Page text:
This scoping review will have some potential limitations. We will not discuss the accelerometer-based approaches that combine measures from other sensors measuring heart rate variability, temperature changes, oxygen saturation or skin conductance to name but a few. Besides, studies investigating sleep or sedentary behaviour as a single standalone sub-domain of the physical behaviour fall out of the scope of the present review. Studies identifying the type of PA through machine learning and artificial neural network approaches will not be included as this topic was covered by recent systematic reviews.

Ethical approval is not required for scoping reviews as it is based on the analysis of published data and results. Findings of this scoping review will be disseminated through peer-reviewed journals and conferences to contribute towards the development of PA measurement and health promotion in the community.

Availability of data and materials

All data generated or analysed during this study are included in this published article.

Abbreviations

PA:

Physical activity

MVPA:

Moderate to vigorous physical activity

LPA:

Light physical activity

SB:

Sedentary behaviour

MET:

Metabolic equivalent of task

MAD:

Mean amplitude deviation

ENMO:

Euclidean norm minus one

OSF:

Open science framework

PRISMAP:

Preferred Reporting Items for Systematic Review and Meta-Analysis Protocols

PRISMA-ScR:

The Preferred Reporting Items for Systematic reviews and Meta-Analyses extension for Scoping Reviews

PCC:

Population, Concept, and Context framework

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Acknowledgements

The authors would like to thank the academic librarian of the Luxembourg Institute of Health for her help in developing the search strategy and algorithm.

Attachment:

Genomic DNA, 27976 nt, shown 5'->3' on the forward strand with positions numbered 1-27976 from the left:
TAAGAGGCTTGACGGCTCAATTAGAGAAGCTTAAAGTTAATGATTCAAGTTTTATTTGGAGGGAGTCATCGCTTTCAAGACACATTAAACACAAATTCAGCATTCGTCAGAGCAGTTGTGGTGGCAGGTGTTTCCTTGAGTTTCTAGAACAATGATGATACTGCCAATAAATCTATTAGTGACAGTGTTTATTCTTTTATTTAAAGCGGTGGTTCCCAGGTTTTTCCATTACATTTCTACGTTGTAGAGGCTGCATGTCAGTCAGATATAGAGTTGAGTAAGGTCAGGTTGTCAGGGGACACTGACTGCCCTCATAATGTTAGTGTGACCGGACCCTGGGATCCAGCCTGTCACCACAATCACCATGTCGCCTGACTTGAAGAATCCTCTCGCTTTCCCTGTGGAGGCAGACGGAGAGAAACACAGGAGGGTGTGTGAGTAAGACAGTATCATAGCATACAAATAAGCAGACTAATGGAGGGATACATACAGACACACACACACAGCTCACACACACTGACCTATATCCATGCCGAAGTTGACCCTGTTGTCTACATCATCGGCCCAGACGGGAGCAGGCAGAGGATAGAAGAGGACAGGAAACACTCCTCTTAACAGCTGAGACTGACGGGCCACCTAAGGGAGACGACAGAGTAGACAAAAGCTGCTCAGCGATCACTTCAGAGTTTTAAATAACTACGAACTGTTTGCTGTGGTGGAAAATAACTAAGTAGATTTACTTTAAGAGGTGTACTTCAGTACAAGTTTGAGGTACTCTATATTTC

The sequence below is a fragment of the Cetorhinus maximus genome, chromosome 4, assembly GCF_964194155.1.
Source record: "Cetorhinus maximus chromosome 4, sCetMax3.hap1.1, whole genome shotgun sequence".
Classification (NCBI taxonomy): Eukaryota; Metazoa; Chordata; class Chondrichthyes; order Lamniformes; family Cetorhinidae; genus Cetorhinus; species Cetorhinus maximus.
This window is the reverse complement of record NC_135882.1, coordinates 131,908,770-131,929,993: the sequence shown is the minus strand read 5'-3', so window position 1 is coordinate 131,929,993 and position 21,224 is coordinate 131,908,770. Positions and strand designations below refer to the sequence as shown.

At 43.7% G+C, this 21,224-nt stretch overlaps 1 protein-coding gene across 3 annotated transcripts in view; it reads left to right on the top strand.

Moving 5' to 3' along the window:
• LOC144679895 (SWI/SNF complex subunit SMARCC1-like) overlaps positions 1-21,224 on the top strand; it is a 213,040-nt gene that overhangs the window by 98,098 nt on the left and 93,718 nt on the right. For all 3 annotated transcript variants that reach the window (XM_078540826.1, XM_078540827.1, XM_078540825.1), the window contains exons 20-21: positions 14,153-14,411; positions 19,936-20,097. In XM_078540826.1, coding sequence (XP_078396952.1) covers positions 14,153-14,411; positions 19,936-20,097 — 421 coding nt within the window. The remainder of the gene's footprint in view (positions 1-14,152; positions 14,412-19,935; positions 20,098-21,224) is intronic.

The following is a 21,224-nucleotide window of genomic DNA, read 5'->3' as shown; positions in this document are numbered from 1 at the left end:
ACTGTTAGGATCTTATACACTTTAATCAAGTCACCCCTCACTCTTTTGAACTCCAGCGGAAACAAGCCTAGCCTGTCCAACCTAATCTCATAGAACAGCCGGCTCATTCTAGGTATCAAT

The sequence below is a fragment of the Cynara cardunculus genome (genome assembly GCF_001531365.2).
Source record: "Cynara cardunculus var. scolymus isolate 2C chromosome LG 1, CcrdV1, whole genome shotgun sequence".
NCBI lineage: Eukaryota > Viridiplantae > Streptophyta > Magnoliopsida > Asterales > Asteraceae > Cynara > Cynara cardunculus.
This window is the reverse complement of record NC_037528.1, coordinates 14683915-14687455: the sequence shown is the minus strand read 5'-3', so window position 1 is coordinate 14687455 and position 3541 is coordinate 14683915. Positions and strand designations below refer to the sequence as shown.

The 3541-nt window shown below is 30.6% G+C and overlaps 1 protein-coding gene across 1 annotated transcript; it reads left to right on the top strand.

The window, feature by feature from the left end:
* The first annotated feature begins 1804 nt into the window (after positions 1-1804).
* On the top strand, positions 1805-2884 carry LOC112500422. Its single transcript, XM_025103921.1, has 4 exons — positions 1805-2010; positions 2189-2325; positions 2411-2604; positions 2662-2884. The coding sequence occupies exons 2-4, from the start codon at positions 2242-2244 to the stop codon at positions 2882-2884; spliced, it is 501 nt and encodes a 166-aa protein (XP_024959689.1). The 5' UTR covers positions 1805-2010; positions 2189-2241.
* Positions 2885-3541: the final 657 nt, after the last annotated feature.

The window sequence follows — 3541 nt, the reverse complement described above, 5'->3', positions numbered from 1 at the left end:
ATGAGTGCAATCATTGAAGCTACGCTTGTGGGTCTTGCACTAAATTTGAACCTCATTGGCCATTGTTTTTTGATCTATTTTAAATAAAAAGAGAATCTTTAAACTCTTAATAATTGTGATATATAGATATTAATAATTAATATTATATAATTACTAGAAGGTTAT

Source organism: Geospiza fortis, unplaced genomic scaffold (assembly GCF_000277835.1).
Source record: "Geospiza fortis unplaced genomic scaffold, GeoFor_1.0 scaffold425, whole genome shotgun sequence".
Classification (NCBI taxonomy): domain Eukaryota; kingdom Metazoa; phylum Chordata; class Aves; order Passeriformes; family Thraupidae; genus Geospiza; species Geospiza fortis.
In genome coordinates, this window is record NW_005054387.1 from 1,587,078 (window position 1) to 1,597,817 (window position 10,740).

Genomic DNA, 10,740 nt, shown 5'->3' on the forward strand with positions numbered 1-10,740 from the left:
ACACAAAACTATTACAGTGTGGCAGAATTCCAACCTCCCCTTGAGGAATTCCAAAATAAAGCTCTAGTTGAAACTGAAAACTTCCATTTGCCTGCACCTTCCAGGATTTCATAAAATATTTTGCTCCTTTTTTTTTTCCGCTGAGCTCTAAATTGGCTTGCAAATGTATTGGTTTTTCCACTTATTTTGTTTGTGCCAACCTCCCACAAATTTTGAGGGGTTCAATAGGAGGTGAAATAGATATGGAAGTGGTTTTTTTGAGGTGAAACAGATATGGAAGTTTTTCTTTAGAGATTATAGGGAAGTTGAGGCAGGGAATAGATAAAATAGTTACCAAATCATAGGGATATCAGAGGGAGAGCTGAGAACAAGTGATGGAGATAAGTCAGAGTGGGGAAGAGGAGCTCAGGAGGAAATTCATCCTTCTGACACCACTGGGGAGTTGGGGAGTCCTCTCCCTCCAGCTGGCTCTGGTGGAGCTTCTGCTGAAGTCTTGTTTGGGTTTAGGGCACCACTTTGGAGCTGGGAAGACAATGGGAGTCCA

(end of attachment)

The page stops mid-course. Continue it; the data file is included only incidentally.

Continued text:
Funding

The Department of Population Health from the Luxembourg Institute of Health funded this research study through support from the Ministry of Higher Education and Research in Luxembourg.

Author information

Affiliations

Authors

Contributions

TR, AB and LM conceived the study, outlined the proposal and are guarantors of the review. All authors have made a substantive intellectual contribution to developing this protocol, the review questions and the review design. AB and LM identified and validated the framework from which TR and AB developed and tested search terms. TR, AB and LM jointly developed the search strategy and data extraction framework. All authors also drafted and edited the manuscript and approved the final version of the manuscript.

Corresponding author

Correspondence to Laurent Malisoux.

Ethics declarations

Ethics approval and consent to participate

Not applicable.

Consent for publication

Not applicable.

Competing interests

The authors declare that they have no competing interests.

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Supplementary Information

Additional file 1.

Preferred Reporting Items for Systematic reviews and Meta-Analyses Protocols (PRISMA-P) Checklist

Additional file 2.

Draft search strategy for Embase.

Additional file 3.

Draft of the data extraction form.

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Rastogi, T., Backes, A., Schmitz, S. et al. Advanced analytical methods to assess physical activity behaviour using accelerometer raw time series data: a protocol for a scoping review. Syst Rev 9, 259 (2020). https://doi.org/10.1186/s13643-020-01515-2

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Keywords

  • Tri-axial accelerometers
  • Wearables
  • Sensors
  • Data processing
  • Algorithm
  • Physical activity pattern